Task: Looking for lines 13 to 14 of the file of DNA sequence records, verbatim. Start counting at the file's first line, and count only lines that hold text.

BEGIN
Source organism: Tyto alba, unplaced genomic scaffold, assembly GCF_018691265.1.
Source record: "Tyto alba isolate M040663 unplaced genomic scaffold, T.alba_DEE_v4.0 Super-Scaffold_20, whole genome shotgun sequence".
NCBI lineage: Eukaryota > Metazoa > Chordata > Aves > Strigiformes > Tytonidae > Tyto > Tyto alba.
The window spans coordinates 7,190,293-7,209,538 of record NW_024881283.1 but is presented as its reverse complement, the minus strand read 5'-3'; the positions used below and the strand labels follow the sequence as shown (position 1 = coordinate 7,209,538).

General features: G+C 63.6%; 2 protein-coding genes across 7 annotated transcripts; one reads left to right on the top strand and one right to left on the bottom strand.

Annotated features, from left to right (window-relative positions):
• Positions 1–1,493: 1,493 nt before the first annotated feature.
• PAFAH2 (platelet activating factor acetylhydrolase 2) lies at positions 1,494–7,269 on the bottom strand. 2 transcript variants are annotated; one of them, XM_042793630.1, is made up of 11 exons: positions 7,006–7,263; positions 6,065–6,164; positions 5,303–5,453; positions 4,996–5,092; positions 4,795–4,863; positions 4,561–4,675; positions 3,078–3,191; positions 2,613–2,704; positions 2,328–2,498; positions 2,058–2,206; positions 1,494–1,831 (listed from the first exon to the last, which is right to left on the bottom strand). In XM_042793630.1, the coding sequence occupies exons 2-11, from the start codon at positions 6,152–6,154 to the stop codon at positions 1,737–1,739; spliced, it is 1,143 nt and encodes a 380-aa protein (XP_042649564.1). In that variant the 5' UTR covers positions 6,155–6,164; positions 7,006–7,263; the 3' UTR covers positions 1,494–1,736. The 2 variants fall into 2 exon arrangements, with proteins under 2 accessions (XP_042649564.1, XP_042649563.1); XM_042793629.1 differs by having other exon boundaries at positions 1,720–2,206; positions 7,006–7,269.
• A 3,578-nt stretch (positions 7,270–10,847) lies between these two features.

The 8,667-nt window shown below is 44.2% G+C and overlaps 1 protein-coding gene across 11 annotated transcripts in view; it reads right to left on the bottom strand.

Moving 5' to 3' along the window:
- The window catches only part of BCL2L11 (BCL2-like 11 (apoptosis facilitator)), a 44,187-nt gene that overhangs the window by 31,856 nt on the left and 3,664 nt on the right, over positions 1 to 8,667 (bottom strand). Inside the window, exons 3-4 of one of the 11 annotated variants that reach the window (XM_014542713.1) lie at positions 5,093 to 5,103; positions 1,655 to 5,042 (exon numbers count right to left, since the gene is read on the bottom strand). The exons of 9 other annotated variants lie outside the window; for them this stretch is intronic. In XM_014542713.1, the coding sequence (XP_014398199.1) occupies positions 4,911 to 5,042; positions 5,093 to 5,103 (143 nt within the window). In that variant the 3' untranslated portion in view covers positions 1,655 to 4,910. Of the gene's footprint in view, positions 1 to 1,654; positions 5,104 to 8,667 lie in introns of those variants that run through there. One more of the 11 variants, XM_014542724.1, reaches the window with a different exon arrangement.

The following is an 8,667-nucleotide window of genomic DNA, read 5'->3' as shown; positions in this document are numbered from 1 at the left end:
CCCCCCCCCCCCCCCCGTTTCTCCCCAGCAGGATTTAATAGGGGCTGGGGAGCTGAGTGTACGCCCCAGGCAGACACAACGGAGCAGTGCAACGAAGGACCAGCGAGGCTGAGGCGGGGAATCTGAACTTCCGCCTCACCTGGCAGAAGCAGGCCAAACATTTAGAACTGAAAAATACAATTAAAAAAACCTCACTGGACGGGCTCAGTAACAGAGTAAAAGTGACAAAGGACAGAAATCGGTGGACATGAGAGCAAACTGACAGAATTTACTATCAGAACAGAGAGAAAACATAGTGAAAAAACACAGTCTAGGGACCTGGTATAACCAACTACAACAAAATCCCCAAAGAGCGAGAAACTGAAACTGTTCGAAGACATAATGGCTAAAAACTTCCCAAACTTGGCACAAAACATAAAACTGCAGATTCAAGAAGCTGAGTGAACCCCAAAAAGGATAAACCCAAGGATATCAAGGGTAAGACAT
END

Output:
The following is an 8,667-nucleotide window of genomic DNA, read 5'->3' as shown; positions in this document are numbered from 1 at the left end:
CCCCCCCCCCCCCCCCGTTTCTCCCCAGCAGGATTTAATAGGGGCTGGGGAGCTGAGTGTACGCCCCAGGCAGACACAACGGAGCAGTGCAACGAAGGACCAGCGAGGCTGAGGCGGGGAATCTGAACTTCCGCCTCACCTGGCAGAAGCAGGCCAAACATTTAGAACTGAAAAATACAATTAAAAAAACCTCACTGGACGGGCTCAGTAACAGAGTAAAAGTGACAAAGGACAGAAATCGGTGGACATGAGAGCAAACTGACAGAATTTACTATCAGAACAGAGAGAAAACATAGTGAAAAAACACAGTCTAGGGACCTGGTATAACCAACTACAACAAAATCCCCAAAGAGCGAGAAACTGAAACTGTTCGAAGACATAATGGCTAAAAACTTCCCAAACTTGGCACAAAACATAAAACTGCAGATTCAAGAAGCTGAGTGAACCCCAAAAAGGATAAACCCAAGGATATCAAGGGTAAGACAT